Modal Verbs 101

Modal Verbs

Modal Verbs 101: Everything You Need to Know

Are you looking to learn more about modal verbs and how to use them correctly? Then you’ve come to the right place! Our “Modal Verbs 101: Everything You Need to Know” post will provide an overview of modal verbs, including their definition, uses, substituting verbs, and examples. You’ll also get five concise tips to help you remember them. So, if you’re ready to learn modal verbs, let’s begin!


1- Can – Could

•‎ Ability – John can speak English but can’t speak Spanish.‎

‎•‎ Ability (in the past) – My mother could swim when she was younger.‎

‎•‎ Possibility – I can learn English.‎

‎•‎ Permission – Can I go out, please?‎

‎•‎ Offer – Can I help you, madam? ‎

‎•‎ Request – Could you bring me a cup of tea, please?‎

Substituting verb

‎•‎ To be able to

‎•‎ To be capable of

‎•‎ To be (im)possible to

‎•‎ To be allowed to

2- May – Might

‎•‎ Permission (politeness) – May I open the window, please?‎

‎•‎ Possibility – The chauffeur may be in the car.‎

‎ Susan may not come tomorrow.‎

‎ You might participate in the contest.‎

‎•‎ Probability – It might rain.‎

Substituting verb

•‎ To be allowed to

‎•‎ To be likely to

‎•‎ To be probable to

‎•‎ Perhaps… will

3- Will – Would

•‎ Requests (more polite) – Would you mind closing the door? ‎

‎•‎ Determination/intention – I will pass the exam.‎

Substituting verb

‎•‎ To want

‎•‎ To desire

‎•‎ To be determined to

4 – Shall – Should

‎•‎ Offer – Shall I open the door for you?‎

‎•‎ Suggestion – Shall we go to the cinema?‎

‎•‎ Advice – You should eat more vegetables.‎

Substituting verb

‎•‎ Do you want…?‎

‎•‎ Let’s

‎•‎ To have to (morally)‎

‎•‎ To be the (moral) duty

‎•‎ ‎… Would better…‎

5 – Must/‎Have to – Had to

‎•‎ Obligation/duty – You must do your homework, whether you want to ‎or not.‎

‎•‎ Deduction – He has a great car. He must earn a lot of money.‎

‎•‎ Necessity – You must go to the doctor if you can’t see well.‎

Substituting verb

‎•‎ To have to

‎•‎ To be obliged to

‎•‎ To have the obligation

‎•‎ To be certain

6 – Mustn’t

‎•‎ Prohibition – You mustn’t cross the road when the red light is on.‎

Substituting verb

•‎ To be forbidden

‎•‎ To be prohibited to

7 – Ought to

•‎ Recommendation/moral obligation – You ought to study more.‎

Substituting verb

•‎ To have to

8 – Need/Needn’t‎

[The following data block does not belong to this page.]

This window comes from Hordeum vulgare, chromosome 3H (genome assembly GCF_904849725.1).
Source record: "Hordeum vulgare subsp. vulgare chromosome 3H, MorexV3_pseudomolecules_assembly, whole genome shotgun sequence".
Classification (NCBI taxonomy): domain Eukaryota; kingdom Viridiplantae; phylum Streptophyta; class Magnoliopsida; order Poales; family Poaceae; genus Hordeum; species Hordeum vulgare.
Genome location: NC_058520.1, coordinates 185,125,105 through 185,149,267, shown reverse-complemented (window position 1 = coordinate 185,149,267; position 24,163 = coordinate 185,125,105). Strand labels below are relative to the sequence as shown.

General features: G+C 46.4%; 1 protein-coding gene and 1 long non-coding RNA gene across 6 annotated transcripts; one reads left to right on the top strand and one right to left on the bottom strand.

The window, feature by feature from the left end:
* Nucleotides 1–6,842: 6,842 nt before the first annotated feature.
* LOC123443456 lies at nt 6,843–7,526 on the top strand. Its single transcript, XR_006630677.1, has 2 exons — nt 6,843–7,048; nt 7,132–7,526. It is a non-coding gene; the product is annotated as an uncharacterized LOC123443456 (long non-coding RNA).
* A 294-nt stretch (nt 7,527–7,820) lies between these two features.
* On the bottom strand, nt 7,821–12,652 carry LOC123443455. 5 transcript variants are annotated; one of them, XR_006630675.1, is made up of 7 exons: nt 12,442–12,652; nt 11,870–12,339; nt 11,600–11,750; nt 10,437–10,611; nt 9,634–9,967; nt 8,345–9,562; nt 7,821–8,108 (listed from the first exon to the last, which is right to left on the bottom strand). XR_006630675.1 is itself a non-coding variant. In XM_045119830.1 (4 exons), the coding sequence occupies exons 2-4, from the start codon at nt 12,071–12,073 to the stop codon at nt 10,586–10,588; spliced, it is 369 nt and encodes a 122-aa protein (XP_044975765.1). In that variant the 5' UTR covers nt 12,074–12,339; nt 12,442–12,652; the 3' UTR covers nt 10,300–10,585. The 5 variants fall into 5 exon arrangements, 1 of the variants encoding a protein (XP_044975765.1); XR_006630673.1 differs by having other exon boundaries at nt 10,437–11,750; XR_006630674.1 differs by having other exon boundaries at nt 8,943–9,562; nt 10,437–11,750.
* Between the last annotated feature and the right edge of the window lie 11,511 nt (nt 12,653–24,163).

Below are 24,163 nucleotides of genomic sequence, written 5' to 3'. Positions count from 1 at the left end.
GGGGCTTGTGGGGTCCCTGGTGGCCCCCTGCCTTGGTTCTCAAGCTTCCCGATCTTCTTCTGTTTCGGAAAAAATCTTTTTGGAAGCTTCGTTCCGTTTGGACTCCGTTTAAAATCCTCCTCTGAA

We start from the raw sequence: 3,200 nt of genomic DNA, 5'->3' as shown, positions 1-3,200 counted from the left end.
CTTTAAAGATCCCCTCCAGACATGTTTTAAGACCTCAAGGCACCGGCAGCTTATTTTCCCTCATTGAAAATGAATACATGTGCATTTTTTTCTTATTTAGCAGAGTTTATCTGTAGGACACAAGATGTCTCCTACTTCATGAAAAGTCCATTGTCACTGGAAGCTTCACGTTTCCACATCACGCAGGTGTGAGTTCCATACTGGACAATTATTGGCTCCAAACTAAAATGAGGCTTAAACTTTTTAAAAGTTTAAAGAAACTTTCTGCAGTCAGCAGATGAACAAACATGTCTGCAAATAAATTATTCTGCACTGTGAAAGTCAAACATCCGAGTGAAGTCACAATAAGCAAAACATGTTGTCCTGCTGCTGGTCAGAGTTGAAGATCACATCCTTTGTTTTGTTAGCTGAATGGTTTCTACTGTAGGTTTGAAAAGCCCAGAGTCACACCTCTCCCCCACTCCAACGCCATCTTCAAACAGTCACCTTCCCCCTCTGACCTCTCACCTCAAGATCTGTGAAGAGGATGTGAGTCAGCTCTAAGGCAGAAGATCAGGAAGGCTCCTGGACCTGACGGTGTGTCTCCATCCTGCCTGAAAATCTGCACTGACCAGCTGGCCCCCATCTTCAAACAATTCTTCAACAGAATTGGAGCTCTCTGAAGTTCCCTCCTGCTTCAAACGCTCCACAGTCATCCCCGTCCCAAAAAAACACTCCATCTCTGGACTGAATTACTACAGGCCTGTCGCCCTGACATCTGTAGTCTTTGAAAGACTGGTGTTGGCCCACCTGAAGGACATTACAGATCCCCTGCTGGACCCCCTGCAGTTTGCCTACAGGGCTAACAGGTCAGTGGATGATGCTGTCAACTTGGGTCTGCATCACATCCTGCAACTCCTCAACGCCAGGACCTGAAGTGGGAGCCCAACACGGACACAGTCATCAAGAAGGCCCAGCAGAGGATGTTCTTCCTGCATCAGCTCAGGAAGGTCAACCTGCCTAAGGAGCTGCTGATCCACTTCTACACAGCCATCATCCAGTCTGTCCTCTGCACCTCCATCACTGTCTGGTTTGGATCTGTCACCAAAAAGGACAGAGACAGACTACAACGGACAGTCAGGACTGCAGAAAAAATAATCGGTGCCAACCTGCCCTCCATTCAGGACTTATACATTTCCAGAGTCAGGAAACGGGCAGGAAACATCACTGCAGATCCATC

‎•‎ ‎(Absence of) obligation/necessity – You needn’t run. It’s still early.‎

Substituting verb

‎•‎ To be necessary

‎•‎ Don’t need to

‎•‎ Don’t have to

9 – Dare ‎

‎•‎ Audacity or lack of it – How dare you?/He daren’t look at me.‎

Substituting verb

‎•‎ To have the courage to

Sometimes Modal Verbs can express PAST FUNCTIONS. The structure, therefore, is MODAL VERB + HAVE + PAST PARTICIPLE

  • Tom is late. He may/could/might have missed the bus (Possibility/Probability in the past)
  • Tom is late. He must have missed the bus again(certainty in the past)
  • He can’t have committed the crime because he was with me at that time (an impossibility in the past)

5 Tips on how to Use and remember modal verbs

  1. Practice, Practice, Practice: The best way to learn and remember modal verbs is to use them in real-life situations. Try incorporating them into your daily conversations, writing, and speaking exercises.
  2. Understand the Meaning: Make sure to understand the meaning and context of each modal verb. This will help you to use them correctly and express your ideas effectively.
  3. Pay Attention to Verb Forms: Modal verbs have specific forms you must know. Make sure to understand the base form, past form, and negative form of each modal verb.
  4. Study Context: Practice using modal verbs in different contexts, such as making requests, giving advice, making predictions, and expressing ability.
  5. Use Visual Aids: Use mnemonics, flashcards, and visual aids to help you remember the different modal verbs. Try to associate each modal verb with a memorable image or phrase.



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